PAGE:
*is* out to get us.

    Pete.
    --
    Peter Clinch University of Dundee Tel 44 1382 660111 ext. 33637 Medical Physics, Ninewells Hospital
    Fax 44 1382 640177 Dundee DD1 9SY Scotland UK net [email protected]
    http://www.dundee.ac.uk/~pjclinch/
     
  6. Dave Kahn

    Dave Kahn Guest

    RogerDodger wrote:

    > Pk is getting strong on smug conceit and weak on reasonable argument - not an inspiring
    > combination is it?

    Getting?

    --
    Dave...
     
  7. Dave Kahn

    Dave Kahn Guest

    "PK" <[email protected]> wrote in message news:<[email protected]>...
    > Dave Kahn wrote:

    > > You have to remember that BHIT do not care about details or about facts. I suspect they're fully
    > > aware that this example is damaging to their case, and are simply relying on the assumption that
    > > most people won't read beyond the headline.

    > It isn't damaging to their case at all. Only the paranoid anti compulsionists would see it
    > as that.

    The fact that one helmet failed to prevent a serious injury in one case does not show that helmets
    are generally ineffective, I agree. However, that is only true in the rational world. In the BHIT
    world everyone who dies without a helmet would have been saved if only they had been wearing one,
    and everyone who survives a blow on the head while wearing one has been saved by it. Certainly it's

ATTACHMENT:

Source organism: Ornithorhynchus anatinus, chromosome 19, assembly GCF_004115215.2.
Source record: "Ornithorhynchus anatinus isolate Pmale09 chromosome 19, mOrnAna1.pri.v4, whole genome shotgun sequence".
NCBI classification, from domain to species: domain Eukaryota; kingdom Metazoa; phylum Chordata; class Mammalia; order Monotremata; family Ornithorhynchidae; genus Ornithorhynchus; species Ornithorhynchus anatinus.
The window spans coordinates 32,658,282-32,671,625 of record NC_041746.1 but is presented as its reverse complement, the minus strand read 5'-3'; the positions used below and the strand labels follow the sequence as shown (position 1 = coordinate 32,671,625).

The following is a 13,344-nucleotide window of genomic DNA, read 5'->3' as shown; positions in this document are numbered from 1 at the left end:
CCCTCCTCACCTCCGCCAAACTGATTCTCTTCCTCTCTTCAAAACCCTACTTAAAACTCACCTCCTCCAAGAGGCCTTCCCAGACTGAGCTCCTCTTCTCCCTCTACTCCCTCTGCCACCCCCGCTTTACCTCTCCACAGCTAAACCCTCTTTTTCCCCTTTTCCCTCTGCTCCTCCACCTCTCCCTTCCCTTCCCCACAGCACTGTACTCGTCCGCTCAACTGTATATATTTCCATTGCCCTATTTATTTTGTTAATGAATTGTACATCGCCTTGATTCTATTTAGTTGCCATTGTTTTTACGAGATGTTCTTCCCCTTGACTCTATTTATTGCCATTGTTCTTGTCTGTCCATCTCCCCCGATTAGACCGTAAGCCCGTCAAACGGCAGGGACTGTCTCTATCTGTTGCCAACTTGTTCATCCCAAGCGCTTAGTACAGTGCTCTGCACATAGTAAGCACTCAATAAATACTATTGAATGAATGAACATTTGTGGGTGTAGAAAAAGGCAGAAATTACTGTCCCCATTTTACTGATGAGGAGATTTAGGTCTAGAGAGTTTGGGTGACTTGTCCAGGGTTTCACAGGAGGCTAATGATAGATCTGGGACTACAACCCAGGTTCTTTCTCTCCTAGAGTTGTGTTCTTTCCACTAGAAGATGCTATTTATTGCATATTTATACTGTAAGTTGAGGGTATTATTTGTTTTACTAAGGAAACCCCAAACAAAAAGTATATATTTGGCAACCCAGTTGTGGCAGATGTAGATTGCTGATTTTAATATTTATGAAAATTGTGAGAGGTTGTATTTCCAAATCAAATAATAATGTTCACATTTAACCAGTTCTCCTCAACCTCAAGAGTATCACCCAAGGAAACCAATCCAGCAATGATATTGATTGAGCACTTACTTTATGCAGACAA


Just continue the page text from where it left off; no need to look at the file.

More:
damaging to their case.

    --
    Dave...
     
  8. Gawnsoft

    Gawnsoft Guest

    On Thu, 4 Mar 2004 08:50:22 +0000 (UTC), "PK"
    <[email protected]> wrote (more or less):

    >No one i know argues anyting else other than helmets are a good thing.

    The arguments against helmets:

    The statistics arguably show that wearing helmets is more dangerous than not.

    Helmets do protect heads against impact speeds of up to 12mph in cases where the head travels in an
    absolutely straight lline with no rotational movement of the head whatsoever.

    However:

    1) There is a considerable body of evidence to show that people take larger risks when they perceive
    themselves to be safer. (inc. controlled studies, involving braking distances estimated by
    drivers when wearing, and when not wearing seat belts.

    The perceived safety benefits of helmets are larger than the actual safety benefits. As can be seen
    from the fact that many cyclists wear helmets in traffic, where the biggest danger is from motorised
    traffic, and which helmets have very little protective value against.

    2) Helmets are substantially larger than the human skull.

    Humans have well developed reflexes to tuck their head in in falls.